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Rebel Angels
Cover of Rebel Angels
Rebel Angels
The Gemma Doyle Trilogy, Book 2
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The second book in the critically acclaimed New York Times, USA Today, and Publishers Weekly bestselling Gemma Doyle trilogy, an exhilarating and haunting saga from the author of The Diviners series...
The second book in the critically acclaimed New York Times, USA Today, and Publishers Weekly bestselling Gemma Doyle trilogy, an exhilarating and haunting saga from the author of The Diviners series...
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Description-

  • The second book in the critically acclaimed New York Times, USA Today, and Publishers Weekly bestselling Gemma Doyle trilogy, an exhilarating and haunting saga from the author of The Diviners series and Going Bovine.
    Ah, Christmas! Gemma Doyle is looking forward to a holiday from Spence Academy, spending time with her friends in the city, attending ritzy balls, and on a somber note, tending to her ailing father. As she prepares to ring in the New Year, 1896, a handsome young man, Lord Denby, has set his sights on Gemma, or so it seems. Yet amidst the distractions of London, Gemma's visions intensify–visions of three girls dressed in white, to whom something horrific has happened, something only the realms can explain. . . .
    The lure is strong, and before long, Gemma, Felicity, and Ann are turning flowers into butterflies in the enchanted world of the realms that Gemma alone can bring them to. To the girls' great joy, their beloved Pippa is there as well, eager to complete their circle of friendship.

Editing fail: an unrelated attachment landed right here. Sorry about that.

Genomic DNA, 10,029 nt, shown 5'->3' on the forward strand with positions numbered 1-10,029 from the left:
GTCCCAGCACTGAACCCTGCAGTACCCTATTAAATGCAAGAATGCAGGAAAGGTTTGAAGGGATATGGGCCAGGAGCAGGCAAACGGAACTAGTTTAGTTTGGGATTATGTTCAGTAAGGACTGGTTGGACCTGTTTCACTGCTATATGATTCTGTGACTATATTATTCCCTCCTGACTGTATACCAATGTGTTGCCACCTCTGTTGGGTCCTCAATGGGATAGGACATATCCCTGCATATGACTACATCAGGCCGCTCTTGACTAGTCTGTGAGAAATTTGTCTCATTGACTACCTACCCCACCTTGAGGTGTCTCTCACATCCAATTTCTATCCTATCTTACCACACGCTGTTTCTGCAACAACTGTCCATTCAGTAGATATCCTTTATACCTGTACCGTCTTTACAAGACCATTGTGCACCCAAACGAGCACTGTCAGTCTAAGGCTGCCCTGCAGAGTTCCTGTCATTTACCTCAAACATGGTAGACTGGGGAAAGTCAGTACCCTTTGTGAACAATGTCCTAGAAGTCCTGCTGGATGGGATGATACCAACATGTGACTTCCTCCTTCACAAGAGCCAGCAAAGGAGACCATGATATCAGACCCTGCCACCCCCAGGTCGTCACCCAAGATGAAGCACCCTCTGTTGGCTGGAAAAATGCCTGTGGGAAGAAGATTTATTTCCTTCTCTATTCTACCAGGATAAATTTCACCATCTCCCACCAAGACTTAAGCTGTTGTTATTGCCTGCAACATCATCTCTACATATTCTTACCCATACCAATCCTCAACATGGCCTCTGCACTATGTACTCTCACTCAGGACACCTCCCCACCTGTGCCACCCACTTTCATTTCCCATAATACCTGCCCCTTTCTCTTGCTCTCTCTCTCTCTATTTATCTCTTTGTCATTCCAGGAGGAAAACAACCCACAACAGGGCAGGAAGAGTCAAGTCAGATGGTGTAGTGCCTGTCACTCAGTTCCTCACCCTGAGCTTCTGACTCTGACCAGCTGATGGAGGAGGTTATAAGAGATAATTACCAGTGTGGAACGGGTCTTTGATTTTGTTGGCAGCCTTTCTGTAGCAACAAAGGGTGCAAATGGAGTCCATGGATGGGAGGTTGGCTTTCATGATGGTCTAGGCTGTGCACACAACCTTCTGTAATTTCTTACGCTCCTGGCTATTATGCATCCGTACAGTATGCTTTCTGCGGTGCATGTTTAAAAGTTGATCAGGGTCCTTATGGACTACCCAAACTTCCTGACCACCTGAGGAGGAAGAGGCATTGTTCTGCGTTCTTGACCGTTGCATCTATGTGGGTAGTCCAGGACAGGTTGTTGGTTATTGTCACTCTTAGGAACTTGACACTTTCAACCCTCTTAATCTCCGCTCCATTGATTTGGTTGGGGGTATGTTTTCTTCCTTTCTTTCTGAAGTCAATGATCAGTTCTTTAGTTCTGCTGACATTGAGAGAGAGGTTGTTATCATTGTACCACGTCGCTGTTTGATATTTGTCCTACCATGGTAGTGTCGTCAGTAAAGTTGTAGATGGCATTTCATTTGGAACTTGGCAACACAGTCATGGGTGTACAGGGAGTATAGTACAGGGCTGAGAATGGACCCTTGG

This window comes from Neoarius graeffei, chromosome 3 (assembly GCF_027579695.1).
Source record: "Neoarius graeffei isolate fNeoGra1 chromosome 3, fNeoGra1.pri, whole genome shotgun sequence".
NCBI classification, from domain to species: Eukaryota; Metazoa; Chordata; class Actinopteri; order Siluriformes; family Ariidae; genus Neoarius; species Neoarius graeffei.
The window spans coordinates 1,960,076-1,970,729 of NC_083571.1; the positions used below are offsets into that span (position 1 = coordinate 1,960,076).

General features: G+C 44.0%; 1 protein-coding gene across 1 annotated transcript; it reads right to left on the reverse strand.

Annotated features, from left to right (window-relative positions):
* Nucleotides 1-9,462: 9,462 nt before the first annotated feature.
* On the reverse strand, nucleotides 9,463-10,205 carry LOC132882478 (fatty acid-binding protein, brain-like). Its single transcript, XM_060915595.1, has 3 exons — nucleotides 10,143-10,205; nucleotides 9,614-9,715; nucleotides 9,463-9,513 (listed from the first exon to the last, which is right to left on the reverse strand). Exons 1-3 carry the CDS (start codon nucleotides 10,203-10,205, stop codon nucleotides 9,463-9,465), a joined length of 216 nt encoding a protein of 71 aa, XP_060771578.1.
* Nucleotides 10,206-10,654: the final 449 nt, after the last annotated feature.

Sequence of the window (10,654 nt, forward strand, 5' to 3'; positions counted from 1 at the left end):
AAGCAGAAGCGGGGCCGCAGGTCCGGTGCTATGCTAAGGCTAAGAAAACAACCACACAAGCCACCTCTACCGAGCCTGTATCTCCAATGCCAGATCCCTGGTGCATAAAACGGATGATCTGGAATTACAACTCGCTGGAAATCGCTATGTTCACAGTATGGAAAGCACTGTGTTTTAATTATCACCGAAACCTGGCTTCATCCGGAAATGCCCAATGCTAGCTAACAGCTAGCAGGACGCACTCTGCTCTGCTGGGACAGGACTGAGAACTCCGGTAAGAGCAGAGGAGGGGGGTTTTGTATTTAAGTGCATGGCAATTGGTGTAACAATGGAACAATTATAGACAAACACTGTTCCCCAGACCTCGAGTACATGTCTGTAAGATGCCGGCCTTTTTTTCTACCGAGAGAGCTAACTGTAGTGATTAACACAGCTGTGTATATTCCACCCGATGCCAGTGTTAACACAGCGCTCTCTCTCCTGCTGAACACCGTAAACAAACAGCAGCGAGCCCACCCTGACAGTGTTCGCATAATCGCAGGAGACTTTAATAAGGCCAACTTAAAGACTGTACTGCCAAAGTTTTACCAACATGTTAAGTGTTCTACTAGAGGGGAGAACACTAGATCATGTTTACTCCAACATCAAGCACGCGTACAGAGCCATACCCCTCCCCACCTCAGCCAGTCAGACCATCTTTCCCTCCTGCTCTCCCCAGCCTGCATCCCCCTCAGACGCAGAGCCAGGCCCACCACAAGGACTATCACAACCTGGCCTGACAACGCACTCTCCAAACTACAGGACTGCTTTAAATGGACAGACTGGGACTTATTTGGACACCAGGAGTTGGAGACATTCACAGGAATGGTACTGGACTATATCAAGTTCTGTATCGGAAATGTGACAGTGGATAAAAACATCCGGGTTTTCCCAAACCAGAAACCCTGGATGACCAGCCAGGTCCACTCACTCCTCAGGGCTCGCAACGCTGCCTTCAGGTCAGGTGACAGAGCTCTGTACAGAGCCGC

But all is not well in the realms–or out. The mysterious Kartik has reappeared, telling Gemma she must find the Temple and bind the magic, else great disaster will befall her. Gemma's willing to do his intrusive bidding, despite the dangers it brings, for it means she will meet up with her mother' s greatest friend–and now her foe, Circe. Until Circe is destroyed, Gemma cannot live out her destiny. But finding Circe proves a most perilous task.
    "Extraordinary."—VOYA in a Perfect 10 Review
    "Remarkable." —School Library Journal

    A New York Times Bestseller
    A USA Today Bestseller
    A Publishers Weekly Bestseller
    A Book Sense Bestseller
    A Book Sense Top Ten Selection
    BBYA (ALA/YALSA Best Book for Young Adults)
    Colorado Blue Spruce Young Adult Book Award
    Iowa High School Book Award
    Pennsylvania Young Reader's Choice Award
    Golden Spur Children's Literature Book Award (TX)
 

Awards-

Excerpts-

  • Chapter One December 1895
    Spence Academy for Young Ladies


    Ah, Christmas!
    The very mention of the holiday conjures such precious, sentimental memories for most: a tall evergreen tree hung with tinsel and glass; gaily wrapped presents strewn about; a roaring fire and glasses filled with cheer; carolers grouped round the door, their jaunty hats catching the snow as it falls; a nice fat goose resting upon a platter, surrounded by apples. And of course, fig pudding for dessert.
    Right. Jolly good. I should like to see that very much.
    These images of Christmas cheer are miles away from where I sit now, at the Spence Academy for Young Ladies, forced to construct a drummer boy ornament using only tinfoil, cotton, and a small bit of string, as if performing some diabolical experiment in cadaver regeneration. Mary Shelley's monster could not be half so frightening as this ridiculous thing. The figure will not remind a soul of Christmas happiness. More likely, it will reduce children to tears.
    "This is impossible," I grumble. I elicit no pity from any quarter. Even Felicity and Ann, my two dearest friends, which is to say my only friends here, will not come to my aid. Ann is determined to turn wet sugar and small bits of kindling into an exact replica of the Christ child in a manger. She seems to take no notice of anything beyond her own two hands. For her part, Felicity turns her cool gray eyes to me as if to say, Suffer. I am.